Saturday, March 19, 2011

Fukushima Daiichi - A Neutron Reader

The news from Japan has had the predictable result of inflaming nuclear energy haters world wide and especially in the United States.  The argument is all too familiar now.

1. "I want enough electricity to turn on my lights."
2. "I don't want to use nuclear reactors to make that electricity."
3. "I don't want to burn coal to make that electricity."

As is the case with most populist, media inspired logic, the argument begins to break down immediately when a few facts are applied.  Of course we would all prefer a nice, clean, renewable option in the matter, but when that choice is not one which we actually have, we are left with the prospect of choosing something that we do have.

This posting is, hopefully, a chance to look over the choices which are actually "on the table" given the political, technical and economic realities of the moment.

 Some Statistics on Electric Energy Consumption (source - Wiki)


Population:  6.5 Bn
Total Electrical Use: 17.1 Bn MWh/Yr   (Mega Watt Hours per Year - ie. annual energy sales)
Consumption per Individual:  297 Wh/Yr  (Watt hours/ person/ year - i.e. Kilowatt/Hrs on an electric bill)
Number of Nuclear Reactor Plants:  
Operating: 442
Under Construction: 65

United States

Population:  310 Mn
Total Electrical Use: 3.7 Bn MWh/Yr 
Consumption per Individual:  1,460 Wh/Yr
Number of Nuclear Reactor Plants:  
Operating: 104
Under Construction: 1
Population:  128 Mn
Total Electrical Use: 964 Mn MWh/Yr
Consumption per individual:  868 Wh/Yr
Number of Nuclear Reactor Plants:  
Operating: 54
Under Construction: 2

A typical coal fired generation plant produces roughly 600 - 700 MW.
A typical household in the US uses 8,900 KW hours per year; in the UK, 4,700 KW hours.
Typical U.S. nuclear power plants have net summer capacities between about 500 and 1300 MW.

 Apples and Oranges Energy Wise

There are several concepts floating around which are highly relevant to a discussion such as this one, and we have been hearing about them as parts of the Obama administration "wish list" for a comprehensive energy plan.  We can take an abbreviated glimpse of these basic ideas before we jump into the three articles posted below.

1. Previously, there has always been a "great divide" between fuel and energy.  Fuel meant all the aspects of petroleum, crude oil, refineries, gasoline and the like.  Energy meant, regardless of its origin, electricity to run in households, factories, irrigation and all sorts of other uses.  The "great divide" is getting much narrower.

2. Most of the energy generation in the modern world comes from coal.  Of course, there are alternatives at play (see chart above), but the main source of electrical energy has always been coal fired, steam generation.  There is plenty of coal.  All of it is an environmental disaster, even though serious work is being done to make its use less destructive.

3. With the gradual advance of a "post peak oil" situation, a natural interest in converting the power source requirements previously met by petroleum use to alternative electrical sources is growing.

4. Renewable energy is becoming more economical, and hence, attractive as this world wide train wreck approaches its inevitable demise.  However, two great obstacles confront this conversion:   a.) existing power grids are unable to distribute renewable source power effectively, and, b.) the maximum scope of renewable power in the immediate future falls far short of the world's energy consumption levels.

5. There is no shortage of very bad players in the game.  The coal and petroleum industry lobbyists will fight to the death to delay and retard the conversion to alternate energy forms.  Nuclear is the present victim of a remarkably vast public outrage, not all of which is undeserved.  Still, we must remember that the Japanese plants having all the trouble now were designed to end power production 20 years ago.  The criticism of nuclear energy has more to do with the very bad habits of nuclear plant owners and managers than with the basic process itself.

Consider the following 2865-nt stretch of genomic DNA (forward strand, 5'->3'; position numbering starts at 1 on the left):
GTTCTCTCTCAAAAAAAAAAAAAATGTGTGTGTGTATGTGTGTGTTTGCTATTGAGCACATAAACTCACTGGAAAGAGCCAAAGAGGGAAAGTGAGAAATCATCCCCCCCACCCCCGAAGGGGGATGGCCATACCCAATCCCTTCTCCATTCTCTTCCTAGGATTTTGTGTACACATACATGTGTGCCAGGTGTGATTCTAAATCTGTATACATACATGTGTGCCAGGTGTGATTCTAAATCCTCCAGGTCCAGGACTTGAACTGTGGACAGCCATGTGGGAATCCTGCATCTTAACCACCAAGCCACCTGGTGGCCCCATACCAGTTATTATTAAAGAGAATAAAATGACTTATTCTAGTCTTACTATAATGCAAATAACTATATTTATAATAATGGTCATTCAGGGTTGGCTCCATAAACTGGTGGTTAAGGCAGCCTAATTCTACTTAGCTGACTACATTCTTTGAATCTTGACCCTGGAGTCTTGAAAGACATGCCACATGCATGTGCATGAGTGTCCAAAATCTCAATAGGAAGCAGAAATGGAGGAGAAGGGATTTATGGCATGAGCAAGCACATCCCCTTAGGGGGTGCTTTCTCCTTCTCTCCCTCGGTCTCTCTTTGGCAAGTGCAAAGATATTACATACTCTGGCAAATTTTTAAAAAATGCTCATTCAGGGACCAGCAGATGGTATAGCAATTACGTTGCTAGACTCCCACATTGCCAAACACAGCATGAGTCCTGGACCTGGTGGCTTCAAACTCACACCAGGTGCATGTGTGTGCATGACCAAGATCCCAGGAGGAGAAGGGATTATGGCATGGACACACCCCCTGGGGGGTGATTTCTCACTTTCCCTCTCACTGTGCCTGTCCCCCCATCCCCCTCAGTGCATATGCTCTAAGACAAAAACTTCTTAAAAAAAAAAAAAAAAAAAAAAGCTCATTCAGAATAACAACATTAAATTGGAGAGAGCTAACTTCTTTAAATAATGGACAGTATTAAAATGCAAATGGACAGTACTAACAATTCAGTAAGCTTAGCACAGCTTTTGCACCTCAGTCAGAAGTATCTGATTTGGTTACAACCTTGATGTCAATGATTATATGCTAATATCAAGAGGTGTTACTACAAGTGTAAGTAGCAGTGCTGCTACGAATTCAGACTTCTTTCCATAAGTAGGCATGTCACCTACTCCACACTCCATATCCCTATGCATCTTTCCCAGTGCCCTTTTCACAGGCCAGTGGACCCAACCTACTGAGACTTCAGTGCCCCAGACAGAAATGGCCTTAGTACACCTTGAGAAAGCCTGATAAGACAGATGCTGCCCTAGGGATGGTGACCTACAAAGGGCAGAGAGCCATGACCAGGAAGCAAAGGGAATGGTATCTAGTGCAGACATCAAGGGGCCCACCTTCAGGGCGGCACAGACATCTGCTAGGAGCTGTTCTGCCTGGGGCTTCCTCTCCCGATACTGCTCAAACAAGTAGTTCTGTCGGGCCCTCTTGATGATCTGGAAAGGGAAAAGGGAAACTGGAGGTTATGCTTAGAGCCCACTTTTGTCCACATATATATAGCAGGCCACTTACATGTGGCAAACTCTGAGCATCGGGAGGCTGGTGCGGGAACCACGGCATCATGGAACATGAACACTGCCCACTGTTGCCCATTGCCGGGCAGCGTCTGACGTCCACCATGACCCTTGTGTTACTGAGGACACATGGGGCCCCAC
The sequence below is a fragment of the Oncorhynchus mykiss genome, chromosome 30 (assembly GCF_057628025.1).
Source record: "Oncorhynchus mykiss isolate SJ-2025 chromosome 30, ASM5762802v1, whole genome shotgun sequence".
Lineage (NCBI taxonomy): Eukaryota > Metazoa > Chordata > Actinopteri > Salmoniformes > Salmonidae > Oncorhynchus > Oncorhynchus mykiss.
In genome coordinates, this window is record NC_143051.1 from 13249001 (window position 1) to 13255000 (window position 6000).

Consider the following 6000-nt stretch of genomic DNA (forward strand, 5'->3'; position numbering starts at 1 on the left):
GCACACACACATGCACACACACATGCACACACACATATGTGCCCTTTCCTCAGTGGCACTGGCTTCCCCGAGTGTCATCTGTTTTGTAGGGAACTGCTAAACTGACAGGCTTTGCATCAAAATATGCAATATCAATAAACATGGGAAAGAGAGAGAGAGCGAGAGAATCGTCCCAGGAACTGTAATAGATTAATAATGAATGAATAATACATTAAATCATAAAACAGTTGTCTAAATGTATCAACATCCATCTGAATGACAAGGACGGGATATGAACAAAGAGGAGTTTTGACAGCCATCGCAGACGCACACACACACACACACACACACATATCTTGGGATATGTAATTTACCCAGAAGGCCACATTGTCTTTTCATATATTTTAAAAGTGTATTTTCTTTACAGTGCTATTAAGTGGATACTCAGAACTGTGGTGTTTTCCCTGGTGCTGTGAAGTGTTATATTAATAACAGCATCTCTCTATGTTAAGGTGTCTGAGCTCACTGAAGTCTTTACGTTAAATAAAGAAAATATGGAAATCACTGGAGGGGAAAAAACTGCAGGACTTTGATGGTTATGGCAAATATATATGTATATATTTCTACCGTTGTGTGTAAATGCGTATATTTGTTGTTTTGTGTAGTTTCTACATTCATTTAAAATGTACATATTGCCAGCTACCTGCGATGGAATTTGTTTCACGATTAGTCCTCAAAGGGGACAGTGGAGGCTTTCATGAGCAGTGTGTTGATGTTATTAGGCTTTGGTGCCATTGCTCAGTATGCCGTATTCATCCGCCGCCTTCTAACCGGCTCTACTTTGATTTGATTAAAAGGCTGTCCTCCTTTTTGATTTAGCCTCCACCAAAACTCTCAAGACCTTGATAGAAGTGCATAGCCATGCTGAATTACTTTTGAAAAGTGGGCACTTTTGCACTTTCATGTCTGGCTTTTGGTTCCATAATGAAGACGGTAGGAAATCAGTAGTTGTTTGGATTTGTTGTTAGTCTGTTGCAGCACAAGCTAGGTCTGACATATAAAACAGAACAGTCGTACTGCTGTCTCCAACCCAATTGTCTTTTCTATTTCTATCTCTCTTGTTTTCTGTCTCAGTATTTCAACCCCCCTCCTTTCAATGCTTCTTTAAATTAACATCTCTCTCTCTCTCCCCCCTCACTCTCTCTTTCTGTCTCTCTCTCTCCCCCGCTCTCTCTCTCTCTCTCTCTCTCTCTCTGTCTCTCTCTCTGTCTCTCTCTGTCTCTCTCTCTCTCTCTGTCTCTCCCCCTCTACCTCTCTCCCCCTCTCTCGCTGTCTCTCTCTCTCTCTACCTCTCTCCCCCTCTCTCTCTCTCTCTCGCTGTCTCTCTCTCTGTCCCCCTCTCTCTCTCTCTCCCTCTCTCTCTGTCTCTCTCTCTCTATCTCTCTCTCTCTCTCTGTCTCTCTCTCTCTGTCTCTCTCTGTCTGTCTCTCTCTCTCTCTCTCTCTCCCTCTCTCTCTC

For a little extra reading, check out MeanMesa's post on this topic from February 2010:

First Article: --  source

If You Want Electric Cars, You Need Electricity

Previously by Bill Walker: US Education: Show Us the Money!

As of March 2011, China is building 27 new nuclear power plants (and plans 50). Russia is building 10, India and South Korea five each, Japan and Canada two. In the US, there is exactly one new reactor complex being built.

France gets 80% of its power from fission. Most major nations have used nuclear power to make their environment cleaner and their economies less vulnerable to $100/barrel oil. Yet the US remains in superstitious dread of fission… even while dependent on the 20% of our electricity that comes from our 40-year-old Homer Simpson specials.

US Nuclear Industry: From Pollyanna to Panic

The US built the first nuclear reactors. We even built the first nuclear rocket engines, way back in the misty pre-Internet days of the 1960s. (It was misty from all the coal and high-sulfur diesel smoke). Why did we turn into a nuclear backwater? Because the US government in all its genius "helped" nuclear power with subsidies.

The US government shoved nuclear power into use in the 1960s, before it was ready for prime time. Early reactors and their fuel were subsidized, and the Price-Anderson act dumped the liability for accidents onto the taxpayers. (Taxpayers do seem to attract liability for everything from subprime mortgages to shaky foreign dictators, don’t we? It’s a wonder we can get insurance at all…)

Then, once nuclear technology actually became reliable, US policy turned against it. Our new electricity needs are now met almost entirely by frantic construction of fossil-fuel plants, while we publicly bemoan the potential problem of Global Warming from those very fossil-fuel plants. 

US nuclear power was killed by media-generated fears. Most of those fears were imaginary, and all were exaggerated. But fear still trumps the actual numbers. It’s time for a look at the current realities of nuclear power.

Not Your Grandfather’s Reactor

The first hard fact about switching to nuclear power: it reduces your radiation exposure. Nuclear power plants, even old ones, release very little radiation. In fact, they release from 100 to 400 times less than coal plants, per kilowatt-hour. (There is a significant amount of radium and polonium in coal). You get more radiation by escaping to NH from Vermont than you would by living next to a reactor for your whole life (manly NH granite is full of uranium and thorium, unlike the soft, limp sediments of Vermont).